Thursday, December 06, 2007

Children Learn When They Pick a Theme

Most schools - particularly in the primary and middle school level - do adopt themes or units for study and they use these themes across the curriculum - which, in English, means they use the theme in all classes and subjects. So, if you're theme is "the forest," you'd read stories about the forest in literature, study trees in biology and do some sort of tree-related math problems.

But the faculty at the Robert Mellors Primary and Nursery in Arnold, Nottinghamshire, had the clever idea of letting the children pick the theme. But I think the key difference is how far the teachers and the administrators take the theme.

This year's curriculum is based on Harry Potter. Now, they could just throw up some posters, call one grade Gryffindor and another Slytherin and maybe mention Harry Potter here and there. But they just went crazy with it. I'm completely inspired by how they're translating that in the classroom. They even have a math incantation the students say before solving problems - and of course, the kids love it and are actually learning math.

You can find a list of class lessons at the end of the Daily Mail article about the school. They even incorporated it into PE!

But has all this play and fun translated into a better school?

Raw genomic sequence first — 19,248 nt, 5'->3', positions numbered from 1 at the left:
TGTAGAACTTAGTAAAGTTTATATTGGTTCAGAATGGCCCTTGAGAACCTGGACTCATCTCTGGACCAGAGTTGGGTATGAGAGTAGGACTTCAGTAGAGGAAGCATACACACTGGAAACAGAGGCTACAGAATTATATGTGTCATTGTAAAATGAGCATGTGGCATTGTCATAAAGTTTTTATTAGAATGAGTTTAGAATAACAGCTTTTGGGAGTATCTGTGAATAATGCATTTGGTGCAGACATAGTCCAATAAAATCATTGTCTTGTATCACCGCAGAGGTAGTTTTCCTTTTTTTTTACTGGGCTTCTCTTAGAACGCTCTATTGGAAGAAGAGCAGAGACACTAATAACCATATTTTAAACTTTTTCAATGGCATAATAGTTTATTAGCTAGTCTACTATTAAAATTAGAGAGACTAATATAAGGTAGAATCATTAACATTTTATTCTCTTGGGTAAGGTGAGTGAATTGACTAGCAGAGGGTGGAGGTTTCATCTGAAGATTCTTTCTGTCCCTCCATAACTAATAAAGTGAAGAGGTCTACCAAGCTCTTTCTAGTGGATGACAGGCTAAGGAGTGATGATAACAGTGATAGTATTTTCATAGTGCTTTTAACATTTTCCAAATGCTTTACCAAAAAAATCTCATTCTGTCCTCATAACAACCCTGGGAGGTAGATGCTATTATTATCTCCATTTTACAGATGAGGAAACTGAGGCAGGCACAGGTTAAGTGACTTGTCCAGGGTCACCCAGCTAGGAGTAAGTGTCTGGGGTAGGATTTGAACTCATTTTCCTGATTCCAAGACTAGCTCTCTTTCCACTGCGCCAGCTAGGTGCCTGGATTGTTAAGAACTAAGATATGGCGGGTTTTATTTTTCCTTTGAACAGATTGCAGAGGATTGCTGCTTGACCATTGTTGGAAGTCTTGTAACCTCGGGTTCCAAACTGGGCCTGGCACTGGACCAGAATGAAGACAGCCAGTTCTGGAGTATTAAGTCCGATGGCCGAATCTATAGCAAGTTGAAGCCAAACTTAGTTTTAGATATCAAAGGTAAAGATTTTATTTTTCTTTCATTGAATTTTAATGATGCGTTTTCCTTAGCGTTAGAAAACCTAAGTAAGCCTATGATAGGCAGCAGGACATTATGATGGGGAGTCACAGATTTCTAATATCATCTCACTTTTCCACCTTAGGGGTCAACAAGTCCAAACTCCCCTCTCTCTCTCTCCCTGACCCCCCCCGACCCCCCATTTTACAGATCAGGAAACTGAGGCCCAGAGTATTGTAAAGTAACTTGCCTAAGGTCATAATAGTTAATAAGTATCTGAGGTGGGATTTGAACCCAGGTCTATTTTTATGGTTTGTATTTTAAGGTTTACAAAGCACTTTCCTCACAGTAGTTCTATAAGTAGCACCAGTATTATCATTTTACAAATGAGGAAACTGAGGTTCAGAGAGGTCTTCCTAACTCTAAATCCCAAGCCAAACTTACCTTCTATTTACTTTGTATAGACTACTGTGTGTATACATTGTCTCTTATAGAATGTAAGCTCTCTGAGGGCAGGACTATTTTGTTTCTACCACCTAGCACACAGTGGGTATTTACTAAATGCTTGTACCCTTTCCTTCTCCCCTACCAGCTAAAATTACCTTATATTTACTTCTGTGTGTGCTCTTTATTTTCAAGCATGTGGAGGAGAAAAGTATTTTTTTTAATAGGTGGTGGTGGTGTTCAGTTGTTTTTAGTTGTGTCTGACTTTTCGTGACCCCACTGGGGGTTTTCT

Yes. In fact, I'd call the transformation "magical." Previously, the school ranked in the nation's bottom 25 percent, but in the three years since the children started picking the curriculum theme, the school jumped to the nation's top 5 percent. Impressive.

It's important to note this isn't just about Harry Potter. It's about letting the children determine the context for their education. Past themes included the Titanic, Africa and Princes and Princesses.

Make It Happen:
  1. Share this news story with your child's teachers and school officials. Share this news article with other parents.
  2. Find out whether your child's school has themes or units and think of ways you can support the school in using the theme. Maybe there's a special presentation related to your job or some skill or talent that you could share?
  3. These things take money. Did you know in poorer schools, teachers often buy their own supplies and supplies for the children as well? Even if your child's school has tons of money, you homeschool, you don't have a child or your children aren't in school - advocate for school funding. So offer to organize a supply drive during the holidays for the school.
  4. If you're opposed to public education funding, consider this: Can everyone homeschool? Would private schools really be able to offer education to all the students now served by public schools?
(Story found via The Good News Network.)
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